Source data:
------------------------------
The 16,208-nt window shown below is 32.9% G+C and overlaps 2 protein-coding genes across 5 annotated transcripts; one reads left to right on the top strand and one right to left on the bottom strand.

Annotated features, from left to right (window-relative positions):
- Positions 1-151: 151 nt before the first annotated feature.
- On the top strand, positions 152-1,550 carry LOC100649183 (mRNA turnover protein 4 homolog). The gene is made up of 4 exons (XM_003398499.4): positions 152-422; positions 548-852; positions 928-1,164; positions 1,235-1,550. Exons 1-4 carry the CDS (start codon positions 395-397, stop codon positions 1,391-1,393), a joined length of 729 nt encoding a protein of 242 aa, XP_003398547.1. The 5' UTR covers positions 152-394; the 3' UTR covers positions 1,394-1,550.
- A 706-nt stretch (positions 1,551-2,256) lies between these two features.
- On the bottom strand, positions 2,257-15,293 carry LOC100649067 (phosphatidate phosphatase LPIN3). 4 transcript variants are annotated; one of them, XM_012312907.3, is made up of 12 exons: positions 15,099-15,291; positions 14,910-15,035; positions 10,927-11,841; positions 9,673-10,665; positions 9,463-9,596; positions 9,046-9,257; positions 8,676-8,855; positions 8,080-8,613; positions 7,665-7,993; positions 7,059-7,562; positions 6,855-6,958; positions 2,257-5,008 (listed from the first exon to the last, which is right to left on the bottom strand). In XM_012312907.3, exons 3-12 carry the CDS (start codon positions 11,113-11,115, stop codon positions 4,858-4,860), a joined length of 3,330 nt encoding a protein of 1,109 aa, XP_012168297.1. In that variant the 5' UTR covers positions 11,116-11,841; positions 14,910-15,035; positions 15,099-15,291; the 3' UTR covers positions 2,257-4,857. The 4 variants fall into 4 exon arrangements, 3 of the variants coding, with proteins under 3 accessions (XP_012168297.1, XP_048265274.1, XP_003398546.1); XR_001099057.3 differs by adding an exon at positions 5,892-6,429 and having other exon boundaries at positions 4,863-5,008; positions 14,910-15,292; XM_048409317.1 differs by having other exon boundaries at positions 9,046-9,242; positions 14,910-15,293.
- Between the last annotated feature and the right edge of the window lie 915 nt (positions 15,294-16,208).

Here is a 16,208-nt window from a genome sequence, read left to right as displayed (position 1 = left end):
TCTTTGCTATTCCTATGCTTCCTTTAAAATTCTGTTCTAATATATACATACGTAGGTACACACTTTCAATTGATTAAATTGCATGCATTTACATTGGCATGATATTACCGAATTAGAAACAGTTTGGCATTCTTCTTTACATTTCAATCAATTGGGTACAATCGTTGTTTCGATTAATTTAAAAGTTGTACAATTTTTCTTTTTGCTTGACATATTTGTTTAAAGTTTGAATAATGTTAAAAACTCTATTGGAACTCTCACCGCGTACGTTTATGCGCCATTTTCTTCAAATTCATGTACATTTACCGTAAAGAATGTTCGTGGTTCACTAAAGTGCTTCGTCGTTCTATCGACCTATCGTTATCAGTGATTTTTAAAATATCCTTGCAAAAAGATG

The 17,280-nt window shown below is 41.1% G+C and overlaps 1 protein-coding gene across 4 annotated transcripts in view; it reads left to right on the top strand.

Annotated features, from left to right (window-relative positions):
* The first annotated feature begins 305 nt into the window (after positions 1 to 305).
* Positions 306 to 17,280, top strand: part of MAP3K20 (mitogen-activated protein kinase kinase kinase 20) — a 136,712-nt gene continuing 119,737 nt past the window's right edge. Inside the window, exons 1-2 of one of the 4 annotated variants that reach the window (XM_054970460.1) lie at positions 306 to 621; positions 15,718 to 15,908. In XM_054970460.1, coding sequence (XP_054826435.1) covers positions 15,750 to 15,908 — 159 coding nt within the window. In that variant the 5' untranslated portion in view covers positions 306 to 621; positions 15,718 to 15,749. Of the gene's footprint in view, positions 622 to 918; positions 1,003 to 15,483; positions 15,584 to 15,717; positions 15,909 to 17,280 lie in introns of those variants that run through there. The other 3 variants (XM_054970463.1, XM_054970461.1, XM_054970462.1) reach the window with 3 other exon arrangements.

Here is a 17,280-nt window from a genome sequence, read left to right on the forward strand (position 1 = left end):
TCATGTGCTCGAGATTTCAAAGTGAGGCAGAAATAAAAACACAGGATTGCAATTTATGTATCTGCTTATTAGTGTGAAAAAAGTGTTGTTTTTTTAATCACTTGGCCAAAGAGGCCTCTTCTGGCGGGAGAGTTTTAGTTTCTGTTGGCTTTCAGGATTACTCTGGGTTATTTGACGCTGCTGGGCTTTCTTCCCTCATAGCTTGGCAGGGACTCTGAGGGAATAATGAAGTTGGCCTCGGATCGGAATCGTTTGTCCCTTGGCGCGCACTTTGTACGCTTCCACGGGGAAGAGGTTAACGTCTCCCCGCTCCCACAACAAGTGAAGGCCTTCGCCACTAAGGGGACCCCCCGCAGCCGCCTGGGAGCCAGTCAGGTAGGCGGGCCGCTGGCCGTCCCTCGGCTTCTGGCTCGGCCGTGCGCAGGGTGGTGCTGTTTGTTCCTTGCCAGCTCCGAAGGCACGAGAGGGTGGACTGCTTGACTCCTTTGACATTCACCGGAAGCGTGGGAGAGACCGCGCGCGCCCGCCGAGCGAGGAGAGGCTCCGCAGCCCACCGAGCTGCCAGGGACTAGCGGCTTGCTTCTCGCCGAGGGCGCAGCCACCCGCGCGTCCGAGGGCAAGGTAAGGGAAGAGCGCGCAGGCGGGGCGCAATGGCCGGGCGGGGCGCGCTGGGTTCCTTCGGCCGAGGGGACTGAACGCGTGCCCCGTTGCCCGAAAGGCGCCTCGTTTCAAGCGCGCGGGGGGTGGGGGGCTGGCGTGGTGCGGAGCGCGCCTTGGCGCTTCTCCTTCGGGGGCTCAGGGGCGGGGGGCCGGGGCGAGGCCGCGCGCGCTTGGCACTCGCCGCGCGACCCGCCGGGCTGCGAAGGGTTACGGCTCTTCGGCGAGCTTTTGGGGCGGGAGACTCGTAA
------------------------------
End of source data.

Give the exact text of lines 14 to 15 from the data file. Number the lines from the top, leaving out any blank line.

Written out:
Here is a 17,280-nt window from a genome sequence, read left to right on the forward strand (position 1 = left end):
TCATGTGCTCGAGATTTCAAAGTGAGGCAGAAATAAAAACACAGGATTGCAATTTATGTATCTGCTTATTAGTGTGAAAAAAGTGTTGTTTTTTTAATCACTTGGCCAAAGAGGCCTCTTCTGGCGGGAGAGTTTTAGTTTCTGTTGGCTTTCAGGATTACTCTGGGTTATTTGACGCTGCTGGGCTTTCTTCCCTCATAGCTTGGCAGGGACTCTGAGGGAATAATGAAGTTGGCCTCGGATCGGAATCGTTTGTCCCTTGGCGCGCACTTTGTACGCTTCCACGGGGAAGAGGTTAACGTCTCCCCGCTCCCACAACAAGTGAAGGCCTTCGCCACTAAGGGGACCCCCCGCAGCCGCCTGGGAGCCAGTCAGGTAGGCGGGCCGCTGGCCGTCCCTCGGCTTCTGGCTCGGCCGTGCGCAGGGTGGTGCTGTTTGTTCCTTGCCAGCTCCGAAGGCACGAGAGGGTGGACTGCTTGACTCCTTTGACATTCACCGGAAGCGTGGGAGAGACCGCGCGCGCCCGCCGAGCGAGGAGAGGCTCCGCAGCCCACCGAGCTGCCAGGGACTAGCGGCTTGCTTCTCGCCGAGGGCGCAGCCACCCGCGCGTCCGAGGGCAAGGTAAGGGAAGAGCGCGCAGGCGGGGCGCAATGGCCGGGCGGGGCGCGCTGGGTTCCTTCGGCCGAGGGGACTGAACGCGTGCCCCGTTGCCCGAAAGGCGCCTCGTTTCAAGCGCGCGGGGGGTGGGGGGCTGGCGTGGTGCGGAGCGCGCCTTGGCGCTTCTCCTTCGGGGGCTCAGGGGCGGGGGGCCGGGGCGAGGCCGCGCGCGCTTGGCACTCGCCGCGCGACCCGCCGGGCTGCGAAGGGTTACGGCTCTTCGGCGAGCTTTTGGGGCGGGAGACTCGTAA